Follow @Openwall on Twitter for new release announcements and other news
[<prev] [next>] [<thread-prev] [thread-next>] [day] [month] [year] [list]
Date: Fri, 20 Mar 2015 16:49:05 -0700
From: Alan Coopersmith <>
CC: John Haxby <>
Subject: Re: membership request  to the closed linux-distros
 security mailing list

On 03/20/15 02:58 PM, John Haxby wrote:
>> On 20 Mar 2015, at 14:54, Solar Designer <> wrote:
>> BTW, we may need to discuss whether Oracle's subscription is for their
>> Linux distro only or also for Solaris.  So far, I refused to subscribe
>> an extra person for them who was not involved in their Linux distro,
>> since I felt their subscription had only been approved by this community
>> for Oracle Linux and not for Solaris.
> It’s for the linux distro variants, exclusively.  The Solaris team have their own security contacts and I’m not one of them.

I was under the impression that members of the Oracle Security Alerts team were 
representing both Oracle Linux & Solaris on the distros list.  If a specific
Solaris engineer is needed on a list, it would probably be me, as the current
lead engineer for security assurance in Solaris engineering, but I've been okay
letting the security alert team handle it.  If I misunderstood, and Solaris is
not supposed to be getting notified, I'd like to fix it so we can be. doesn't mention
any reason Solaris would be excluded - I do see Apple isn't there, which would
probably be the closest OS to the Solaris model of shipping a lot of FOSS
packages around a proprietary core, but I don't know the history of why they're

If you do need to filter between mostly-open-source OS'es and OS'es that just
ship a lot of FOSS, where is that line drawn?   Admittedly the Solaris core
software (kernel, libc, etc.) is no longer open source, but more than half
of the software in our package repo is FOSS.  Drawing the line at 100% pure
would exclude most Linux distros, so is it somewhere around 90% that you
cut off at?  95%?  How do you measure? Does a 25 million line proprietary
graphics driver & OpenGL stack count as just one package out of 5000, or
as 5% of a 500 million line code base?

I do participate on oss-security both for my role in Solaris and as the co-lead
of the upstream X.Org security team, for which I've sent through advisories &
answered questions.

For the other questions on this thread about why we send embargoed notices to
distros first -- X.Org does it because we've always done it and not had a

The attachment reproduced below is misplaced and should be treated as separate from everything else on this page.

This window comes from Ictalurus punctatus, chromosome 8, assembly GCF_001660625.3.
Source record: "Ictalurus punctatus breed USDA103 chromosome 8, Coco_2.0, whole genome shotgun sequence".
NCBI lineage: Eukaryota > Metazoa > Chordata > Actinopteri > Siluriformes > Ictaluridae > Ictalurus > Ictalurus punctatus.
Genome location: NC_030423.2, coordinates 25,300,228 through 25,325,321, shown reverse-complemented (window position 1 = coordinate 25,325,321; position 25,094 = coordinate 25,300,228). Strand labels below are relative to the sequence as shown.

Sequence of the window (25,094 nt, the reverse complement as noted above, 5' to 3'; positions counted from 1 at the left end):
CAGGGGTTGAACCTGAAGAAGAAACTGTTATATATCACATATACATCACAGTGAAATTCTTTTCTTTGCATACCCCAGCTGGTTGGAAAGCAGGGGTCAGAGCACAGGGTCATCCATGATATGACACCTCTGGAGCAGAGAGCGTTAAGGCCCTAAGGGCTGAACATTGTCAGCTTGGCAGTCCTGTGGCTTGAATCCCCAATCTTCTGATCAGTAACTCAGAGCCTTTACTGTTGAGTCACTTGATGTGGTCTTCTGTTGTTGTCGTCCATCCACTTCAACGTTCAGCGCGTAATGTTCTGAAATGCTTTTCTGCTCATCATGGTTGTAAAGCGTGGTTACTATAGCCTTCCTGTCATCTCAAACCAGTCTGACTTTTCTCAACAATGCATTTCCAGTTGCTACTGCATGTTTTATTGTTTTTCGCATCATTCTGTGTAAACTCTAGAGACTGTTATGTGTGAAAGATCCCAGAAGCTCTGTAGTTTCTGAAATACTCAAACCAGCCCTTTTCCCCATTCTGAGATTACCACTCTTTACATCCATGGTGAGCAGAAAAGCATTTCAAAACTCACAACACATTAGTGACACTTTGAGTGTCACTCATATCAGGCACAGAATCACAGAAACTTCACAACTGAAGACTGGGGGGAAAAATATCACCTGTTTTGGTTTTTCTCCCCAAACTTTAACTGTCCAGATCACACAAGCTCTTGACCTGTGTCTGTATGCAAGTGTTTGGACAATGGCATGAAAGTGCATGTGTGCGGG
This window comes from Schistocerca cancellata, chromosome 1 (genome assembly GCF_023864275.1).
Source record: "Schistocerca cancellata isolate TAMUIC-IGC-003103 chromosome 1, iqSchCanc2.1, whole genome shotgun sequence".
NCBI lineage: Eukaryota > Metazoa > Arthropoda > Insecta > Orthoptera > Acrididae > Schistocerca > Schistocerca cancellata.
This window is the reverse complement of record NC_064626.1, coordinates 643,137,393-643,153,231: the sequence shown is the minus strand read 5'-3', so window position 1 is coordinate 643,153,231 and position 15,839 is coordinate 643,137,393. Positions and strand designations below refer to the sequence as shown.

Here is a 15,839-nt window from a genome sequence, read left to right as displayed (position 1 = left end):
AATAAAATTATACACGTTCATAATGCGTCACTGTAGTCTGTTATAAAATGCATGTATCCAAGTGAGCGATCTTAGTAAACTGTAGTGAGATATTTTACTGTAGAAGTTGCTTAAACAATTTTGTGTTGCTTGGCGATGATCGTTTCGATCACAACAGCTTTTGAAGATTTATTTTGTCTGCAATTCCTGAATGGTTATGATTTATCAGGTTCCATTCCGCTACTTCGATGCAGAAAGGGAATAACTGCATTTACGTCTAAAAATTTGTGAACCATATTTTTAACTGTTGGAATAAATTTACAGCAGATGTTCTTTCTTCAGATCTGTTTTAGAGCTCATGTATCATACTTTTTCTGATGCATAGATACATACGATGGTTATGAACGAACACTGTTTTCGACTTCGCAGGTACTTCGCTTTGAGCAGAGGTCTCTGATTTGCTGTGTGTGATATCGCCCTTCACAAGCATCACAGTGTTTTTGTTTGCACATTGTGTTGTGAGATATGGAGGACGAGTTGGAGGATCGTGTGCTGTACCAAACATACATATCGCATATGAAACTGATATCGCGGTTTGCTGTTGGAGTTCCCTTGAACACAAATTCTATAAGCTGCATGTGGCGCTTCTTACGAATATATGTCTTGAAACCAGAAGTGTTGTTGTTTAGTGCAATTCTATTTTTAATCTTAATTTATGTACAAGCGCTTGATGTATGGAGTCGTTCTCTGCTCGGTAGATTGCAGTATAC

reason to change.   Admittedly the world has changed around X11 over the past
three decades - no longer is the most common X11 deployment a cluster of
professionally administered workstations in an engineering firm or University,
where breaching the X server to get root gives you access to hundreds of other
users files, but a single user laptop or desktop where the user logged into
X probably has root already.

Most major distros that ship X11 (Red Hat, SuSE, Debian, Gentoo, Ubuntu,
OpenBSD, Solaris, MacOS, etc.) do know about X.Org vulnerabilities earlier
than the distros list members, since they have X developers participating in
our private security list evaluating the bug reports and reviewing the proposed
fixes, so they wouldn't lose out if we started skipping the distros list and
went public straight away, but the smaller distros that don't participate
upstream would lose advance notice.  Do any of them care if X11 vulnerabilities
go public before they can prepare a patch? If not, it simplifies our life to
remove a stage from the embargo/release process.

[As usual, the preceding is solely my opinion, and is not necessarily
  representative of the rest of either Oracle or the X.Org Foundation.]

	-Alan Coopersmith-    
	 Oracle Solaris Engineering -

Powered by blists - more mailing lists

Please check out the Open Source Software Security Wiki, which is counterpart to this mailing list.

Confused about mailing lists and their use? Read about mailing lists on Wikipedia and check out these guidelines on proper formatting of your messages.